GENEVA (Reuters) - The United Nations warned on Friday that forces in Sudan could attack a refugee camp in South Sudan because it was being used by armed groups, an assault that would rekindle tensions between the oil-producing neighbors.
An unidentified aircraft circled Yida camp, in South Sudan’s border state Unity, this week, raising fears of a strike, Melissa Fleming, spokeswoman for the U.N. High Commissioner for Refugees (UNHCR), told journalists in Geneva.
South Sudanese fighters ended decades of conflict with the Sudanese government with a peace deal in 2005 that paved the way for South Sudan to split away as an independent country six years later.
But sporadic clashes over disputed territory have continued and Sudan has regularly accused its neighbor of harboring and arming rebels along their long border. South Sudan dismisses the allegation.
South Sudan’s Yida camp shelters tens of thousands of people who have fled bombings and clashes between rebels and Khartoum government forces in South Kordofan region, on the Sudanese side of the border.
But it was proving hard to make sure all the camp residents were civilians, the UNHCR said, and the appearance of the aircraft on Wednesday had heightened tensions.
“The sighting raised fears that the refugees’ settlement may soon come under direct or indirect military attack,” said Fleming.
Pressed on whether the aircraft was a Sudanese government plane, she declined to speculate, adding: “Having a refugee camp with 70,000 people, where you have elements that should not be in a refugee camp, could draw this kind of attack from across the border.”
“If we see military elements in a refugee camp, the danger is that these elements can draw conflict into the camp, that they can turn the refugee camp into a target,” Fleming added.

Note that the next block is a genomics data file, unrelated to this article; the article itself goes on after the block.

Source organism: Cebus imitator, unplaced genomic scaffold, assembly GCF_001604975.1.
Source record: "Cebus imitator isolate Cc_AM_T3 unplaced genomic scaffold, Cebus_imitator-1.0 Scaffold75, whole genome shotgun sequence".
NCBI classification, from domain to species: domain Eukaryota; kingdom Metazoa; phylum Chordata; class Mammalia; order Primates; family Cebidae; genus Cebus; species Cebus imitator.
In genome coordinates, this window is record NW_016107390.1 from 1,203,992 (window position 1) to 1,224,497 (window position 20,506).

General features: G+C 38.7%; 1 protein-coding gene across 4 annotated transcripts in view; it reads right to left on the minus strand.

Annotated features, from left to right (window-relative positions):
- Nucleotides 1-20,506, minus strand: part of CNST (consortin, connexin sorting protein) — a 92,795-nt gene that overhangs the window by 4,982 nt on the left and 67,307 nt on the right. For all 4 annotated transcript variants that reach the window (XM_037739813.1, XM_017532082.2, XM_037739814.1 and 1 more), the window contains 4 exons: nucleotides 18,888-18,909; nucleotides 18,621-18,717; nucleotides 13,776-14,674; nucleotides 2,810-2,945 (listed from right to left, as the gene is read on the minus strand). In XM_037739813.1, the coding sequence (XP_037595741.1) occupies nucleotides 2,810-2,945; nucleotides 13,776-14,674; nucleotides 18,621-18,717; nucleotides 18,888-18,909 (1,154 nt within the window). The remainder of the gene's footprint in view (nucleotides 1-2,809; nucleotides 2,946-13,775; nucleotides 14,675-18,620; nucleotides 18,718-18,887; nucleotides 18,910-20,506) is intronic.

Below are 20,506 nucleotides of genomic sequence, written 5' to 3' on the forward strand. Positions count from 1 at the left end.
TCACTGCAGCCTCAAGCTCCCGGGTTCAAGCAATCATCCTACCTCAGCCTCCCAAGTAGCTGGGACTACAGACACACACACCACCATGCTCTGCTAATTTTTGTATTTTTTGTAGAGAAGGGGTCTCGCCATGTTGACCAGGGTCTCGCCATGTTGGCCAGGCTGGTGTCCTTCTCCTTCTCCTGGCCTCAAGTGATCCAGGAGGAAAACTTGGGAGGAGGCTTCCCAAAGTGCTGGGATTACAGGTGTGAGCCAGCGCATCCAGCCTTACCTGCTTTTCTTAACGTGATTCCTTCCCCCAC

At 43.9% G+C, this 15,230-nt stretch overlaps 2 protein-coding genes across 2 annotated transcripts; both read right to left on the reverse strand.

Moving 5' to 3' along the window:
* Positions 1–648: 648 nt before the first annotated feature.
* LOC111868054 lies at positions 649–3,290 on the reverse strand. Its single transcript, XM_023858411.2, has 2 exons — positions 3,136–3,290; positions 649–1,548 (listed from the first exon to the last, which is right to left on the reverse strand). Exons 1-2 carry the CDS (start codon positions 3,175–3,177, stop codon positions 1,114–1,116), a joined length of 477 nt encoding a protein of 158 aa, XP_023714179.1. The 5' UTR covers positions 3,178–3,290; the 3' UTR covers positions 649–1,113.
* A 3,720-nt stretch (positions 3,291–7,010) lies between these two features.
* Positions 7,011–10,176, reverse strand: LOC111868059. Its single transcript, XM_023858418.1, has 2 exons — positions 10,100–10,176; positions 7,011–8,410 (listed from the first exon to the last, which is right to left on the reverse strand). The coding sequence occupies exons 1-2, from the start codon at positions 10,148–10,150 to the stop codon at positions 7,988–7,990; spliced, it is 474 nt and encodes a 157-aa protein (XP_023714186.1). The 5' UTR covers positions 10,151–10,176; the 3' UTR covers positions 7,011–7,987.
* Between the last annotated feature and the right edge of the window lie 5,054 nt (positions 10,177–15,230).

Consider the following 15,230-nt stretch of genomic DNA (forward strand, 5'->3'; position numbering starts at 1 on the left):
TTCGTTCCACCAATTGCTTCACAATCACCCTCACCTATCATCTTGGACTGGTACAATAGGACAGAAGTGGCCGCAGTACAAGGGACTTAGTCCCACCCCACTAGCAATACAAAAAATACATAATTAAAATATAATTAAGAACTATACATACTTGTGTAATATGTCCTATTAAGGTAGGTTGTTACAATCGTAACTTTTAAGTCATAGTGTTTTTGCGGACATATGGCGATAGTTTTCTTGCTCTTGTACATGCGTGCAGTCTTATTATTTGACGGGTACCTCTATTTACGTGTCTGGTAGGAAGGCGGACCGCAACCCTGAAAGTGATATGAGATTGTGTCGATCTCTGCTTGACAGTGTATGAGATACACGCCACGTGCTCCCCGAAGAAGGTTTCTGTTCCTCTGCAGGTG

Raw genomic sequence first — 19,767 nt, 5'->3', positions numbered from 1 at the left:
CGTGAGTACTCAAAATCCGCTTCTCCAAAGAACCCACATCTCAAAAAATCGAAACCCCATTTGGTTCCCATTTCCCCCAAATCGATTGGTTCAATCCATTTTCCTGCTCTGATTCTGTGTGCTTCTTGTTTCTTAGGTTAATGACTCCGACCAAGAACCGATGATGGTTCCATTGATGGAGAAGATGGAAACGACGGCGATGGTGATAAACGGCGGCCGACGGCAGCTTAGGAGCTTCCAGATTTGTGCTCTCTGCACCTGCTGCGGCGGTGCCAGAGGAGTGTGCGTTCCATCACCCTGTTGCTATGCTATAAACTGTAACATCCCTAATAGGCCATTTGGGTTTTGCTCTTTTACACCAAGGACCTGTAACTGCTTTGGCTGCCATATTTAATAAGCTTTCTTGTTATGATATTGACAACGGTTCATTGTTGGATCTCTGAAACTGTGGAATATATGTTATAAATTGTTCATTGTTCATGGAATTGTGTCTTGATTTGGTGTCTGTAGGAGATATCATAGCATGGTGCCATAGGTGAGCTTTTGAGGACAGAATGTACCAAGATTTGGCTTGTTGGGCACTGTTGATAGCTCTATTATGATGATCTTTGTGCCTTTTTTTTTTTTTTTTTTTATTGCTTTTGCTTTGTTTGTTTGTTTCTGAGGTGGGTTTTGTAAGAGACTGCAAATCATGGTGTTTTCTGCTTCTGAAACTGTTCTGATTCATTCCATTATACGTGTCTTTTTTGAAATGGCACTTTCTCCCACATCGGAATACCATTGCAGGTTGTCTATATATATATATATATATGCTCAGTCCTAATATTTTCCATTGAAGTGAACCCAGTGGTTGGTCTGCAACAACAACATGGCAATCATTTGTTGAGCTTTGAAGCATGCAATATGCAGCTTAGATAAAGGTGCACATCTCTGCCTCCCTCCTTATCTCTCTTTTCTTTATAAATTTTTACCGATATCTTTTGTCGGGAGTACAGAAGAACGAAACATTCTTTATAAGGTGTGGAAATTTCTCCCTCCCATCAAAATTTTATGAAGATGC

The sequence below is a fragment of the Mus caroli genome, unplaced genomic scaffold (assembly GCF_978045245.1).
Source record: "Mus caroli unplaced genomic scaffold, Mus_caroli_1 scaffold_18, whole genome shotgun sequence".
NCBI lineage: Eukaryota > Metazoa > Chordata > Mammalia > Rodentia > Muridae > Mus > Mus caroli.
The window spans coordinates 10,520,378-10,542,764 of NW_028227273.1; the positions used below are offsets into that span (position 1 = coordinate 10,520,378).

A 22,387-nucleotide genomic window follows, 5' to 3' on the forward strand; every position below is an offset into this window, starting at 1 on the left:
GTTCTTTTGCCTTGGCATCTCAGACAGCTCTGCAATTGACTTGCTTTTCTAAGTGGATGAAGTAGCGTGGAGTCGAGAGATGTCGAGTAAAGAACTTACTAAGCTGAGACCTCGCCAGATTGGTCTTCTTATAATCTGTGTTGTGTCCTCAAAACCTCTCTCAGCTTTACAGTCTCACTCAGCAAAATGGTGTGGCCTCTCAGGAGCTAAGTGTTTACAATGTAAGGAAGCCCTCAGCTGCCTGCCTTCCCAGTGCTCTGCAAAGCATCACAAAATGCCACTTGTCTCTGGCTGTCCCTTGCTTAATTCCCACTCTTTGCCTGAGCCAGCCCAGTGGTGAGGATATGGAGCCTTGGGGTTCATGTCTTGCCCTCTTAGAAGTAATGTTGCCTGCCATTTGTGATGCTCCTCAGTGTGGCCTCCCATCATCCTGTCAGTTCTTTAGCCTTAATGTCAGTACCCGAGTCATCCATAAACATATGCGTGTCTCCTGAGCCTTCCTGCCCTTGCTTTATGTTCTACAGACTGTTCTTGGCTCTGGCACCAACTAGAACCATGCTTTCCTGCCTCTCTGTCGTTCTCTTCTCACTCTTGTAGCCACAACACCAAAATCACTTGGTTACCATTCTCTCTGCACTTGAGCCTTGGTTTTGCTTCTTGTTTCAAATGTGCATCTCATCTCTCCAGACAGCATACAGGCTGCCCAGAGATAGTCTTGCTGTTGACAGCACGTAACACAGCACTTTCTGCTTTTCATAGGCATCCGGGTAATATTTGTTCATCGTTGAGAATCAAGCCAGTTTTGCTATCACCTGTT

She said the plane was spotted two days after local officials reported a suspected military aircraft had dropped more than five bombs over Neem, a settlement in South Sudan on a route used by people traveling from the war-torn Nuba Mountains of South Kordofan in Sudan.
The agency had since encouraged refugees to move away from Yida and the volatile border to another camp, but many were reluctant to do so, she said.
Yida, close to the disputed and “highly militarized” Jau corridor separating the two countries, was bombed twice in November 2011, UNHCR said, without spelling out who was responsible.
Millions of people died in the decades-long war between South Sudanese fighters and the Khartoum government, a conflict fuelled by ethnicity, oil and ideology.
South Sudan has itself collapsed into civil conflict since its independence, forcing more than a million people to flee its territory.
Landlocked South Sudan, an impoverished country about the size of France, has to use a Sudanese pipeline to get its crude to market. But distrust remains deep between the two countries and many of the disputes that drove their long war have not been resolved.
Reporting by Stephanie Nebehay and Tom Miles; Editing by Andrew Heavens